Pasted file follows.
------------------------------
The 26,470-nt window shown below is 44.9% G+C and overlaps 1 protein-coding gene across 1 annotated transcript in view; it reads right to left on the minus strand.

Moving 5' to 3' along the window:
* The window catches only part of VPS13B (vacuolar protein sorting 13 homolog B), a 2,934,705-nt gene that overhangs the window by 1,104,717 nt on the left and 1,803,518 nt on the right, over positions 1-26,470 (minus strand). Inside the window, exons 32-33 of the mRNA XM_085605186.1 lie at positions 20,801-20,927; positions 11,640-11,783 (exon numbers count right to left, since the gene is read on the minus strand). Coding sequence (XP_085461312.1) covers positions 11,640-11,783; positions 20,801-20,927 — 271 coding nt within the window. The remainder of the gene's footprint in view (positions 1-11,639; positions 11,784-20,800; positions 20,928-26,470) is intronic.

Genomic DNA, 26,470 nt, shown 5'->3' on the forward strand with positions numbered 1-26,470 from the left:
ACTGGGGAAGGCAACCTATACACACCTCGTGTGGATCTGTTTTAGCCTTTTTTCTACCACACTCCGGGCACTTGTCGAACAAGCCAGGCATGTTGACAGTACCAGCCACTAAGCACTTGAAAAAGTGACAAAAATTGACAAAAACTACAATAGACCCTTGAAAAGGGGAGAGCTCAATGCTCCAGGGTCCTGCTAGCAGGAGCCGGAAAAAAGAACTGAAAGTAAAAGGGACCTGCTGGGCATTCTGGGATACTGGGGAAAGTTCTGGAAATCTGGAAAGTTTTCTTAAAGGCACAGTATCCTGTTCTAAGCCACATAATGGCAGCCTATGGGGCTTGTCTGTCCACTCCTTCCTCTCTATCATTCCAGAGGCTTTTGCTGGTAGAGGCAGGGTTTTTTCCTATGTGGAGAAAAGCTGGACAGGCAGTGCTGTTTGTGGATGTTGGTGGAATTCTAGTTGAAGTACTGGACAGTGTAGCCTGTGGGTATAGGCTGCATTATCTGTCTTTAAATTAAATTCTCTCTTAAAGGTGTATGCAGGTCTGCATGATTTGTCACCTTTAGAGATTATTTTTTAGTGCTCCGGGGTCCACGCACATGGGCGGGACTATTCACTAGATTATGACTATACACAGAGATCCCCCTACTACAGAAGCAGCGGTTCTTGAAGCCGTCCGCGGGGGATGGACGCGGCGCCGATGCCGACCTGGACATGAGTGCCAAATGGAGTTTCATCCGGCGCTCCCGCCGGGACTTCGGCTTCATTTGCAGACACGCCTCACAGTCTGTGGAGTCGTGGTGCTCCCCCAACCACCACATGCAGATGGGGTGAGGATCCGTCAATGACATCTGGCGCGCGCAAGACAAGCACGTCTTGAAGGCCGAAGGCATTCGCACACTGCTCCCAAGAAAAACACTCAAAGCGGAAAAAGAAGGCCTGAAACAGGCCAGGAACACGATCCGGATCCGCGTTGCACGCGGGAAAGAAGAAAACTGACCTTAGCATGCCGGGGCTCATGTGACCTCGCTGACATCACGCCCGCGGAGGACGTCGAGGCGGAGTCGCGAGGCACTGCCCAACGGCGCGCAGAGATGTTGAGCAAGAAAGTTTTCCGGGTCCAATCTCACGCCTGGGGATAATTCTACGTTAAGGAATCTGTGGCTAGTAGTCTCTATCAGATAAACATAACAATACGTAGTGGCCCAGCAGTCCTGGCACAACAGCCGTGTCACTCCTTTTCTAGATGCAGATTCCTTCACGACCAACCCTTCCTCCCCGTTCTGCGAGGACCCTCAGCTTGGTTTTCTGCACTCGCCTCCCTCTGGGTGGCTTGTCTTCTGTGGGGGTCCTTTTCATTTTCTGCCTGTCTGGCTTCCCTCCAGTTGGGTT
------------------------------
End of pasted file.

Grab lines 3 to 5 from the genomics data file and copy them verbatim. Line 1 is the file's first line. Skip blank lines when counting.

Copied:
* The window catches only part of VPS13B (vacuolar protein sorting 13 homolog B), a 2,934,705-nt gene that overhangs the window by 1,104,717 nt on the left and 1,803,518 nt on the right, over positions 1-26,470 (minus strand). Inside the window, exons 32-33 of the mRNA XM_085605186.1 lie at positions 20,801-20,927; positions 11,640-11,783 (exon numbers count right to left, since the gene is read on the minus strand). Coding sequence (XP_085461312.1) covers positions 11,640-11,783; positions 20,801-20,927 — 271 coding nt within the window. The remainder of the gene's footprint in view (positions 1-11,639; positions 11,784-20,800; positions 20,928-26,470) is intronic.

Genomic DNA, 26,470 nt, shown 5'->3' on the forward strand with positions numbered 1-26,470 from the left:
ACTGGGGAAGGCAACCTATACACACCTCGTGTGGATCTGTTTTAGCCTTTTTTCTACCACACTCCGGGCACTTGTCGAACAAGCCAGGCATGTTGACAGTACCAGCCACTAAGCACTTGAAAAAGTGACAAAAATTGACAAAAACTACAATAGACCCTTGAAAAGGGGAGAGCTCAATGCTCCAGGGTCCTGCTAGCAGGAGCCGGAAAAAAGAACTGAAAGTAAAAGGGACCTGCTGGGCATTCTGGGATACTGGGGAAAGTTCTGGAAATCTGGAAAGTTTTCTTAAAGGCACAGTATCCTGTTCTAAGCCACATAATGGCAGCCTATGGGGCTTGTCTGTCCACTCCTTCCTCTCTATCATTCCAGAGGCTTTTGCTGGTAGAGGCAGGGTTTTTTCCTATGTGGAGAAAAGCTGGACAGGCAGTGCTGTTTGTGGATGTTGGTGGAATTCTAGTTGAAGTACTGGACAGTGTAGCCTGTGGGTATAGGCTGCATTATCTGTCTTTAAATTAAATTCTCTCTTAAAGGTGTATGCAGGTCTGCATGATTTGTCACCTTTAGAGATTATTTTTTAGTGCTCCGGGGTCCACGCACATGGGCGGGACTATTCACTAGATTATGACTATACACAGAGATCCCCCTACTACAGAAGCAGCGGTTCTTGAAGCCGTCCGCGGGGGATGGACGCGGCGCCGATGCCGACCTGGACATGAGTGCCAAATGGAGTTTCATCCGGCGCTCCCGCCGGGACTTCGGCTTCATTTGCAGACACGCCTCACAGTCTGTGGAGTCGTGGTGCTCCCCCAACCACCACATGCAGATGGGGTGAGGATCCGTCAATGACATCTGGCGCGCGCAAGACAAGCACGTCTTGAAGGCCGAAGGCATTCGCACACTGCTCCCAAGAAAAACACTCAAAGCGGAAAAAGAAGGCCTGAAACAGGCCAGGAACACGATCCGGATCCGCGTTGCACGCGGGAAAGAAGAAAACTGACCTTAGCATGCCGGGGCTCATGTGACCTCGCTGACATCACGCCCGCGGAGGACGTCGAGGCGGAGTCGCGAGGCACTGCCCAACGGCGCGCAGAGATGTTGAGCAAGAAAGTTTTCCGGGTCCAATCTCACGCCTGGGGATAATTCTACGTTAAGGAATCTGTGGCTAGTAGTCTCTATCAGATAAACATAACAATACGTAGTGGCCCAGCAGTCCTGGCACAACAGCCGTGTCACTCCTTTTCTAGATGCAGATTCCTTCACGACCAACCCTTCCTCCCCGTTCTGCGAGGACCCTCAGCTTGGTTTTCTGCACTCGCCTCCCTCTGGGTGGCTTGTCTTCTGTGGGGGTCCTTTTCATTTTCTGCCTGTCTGGCTTCCCTCCAGTTGGGTT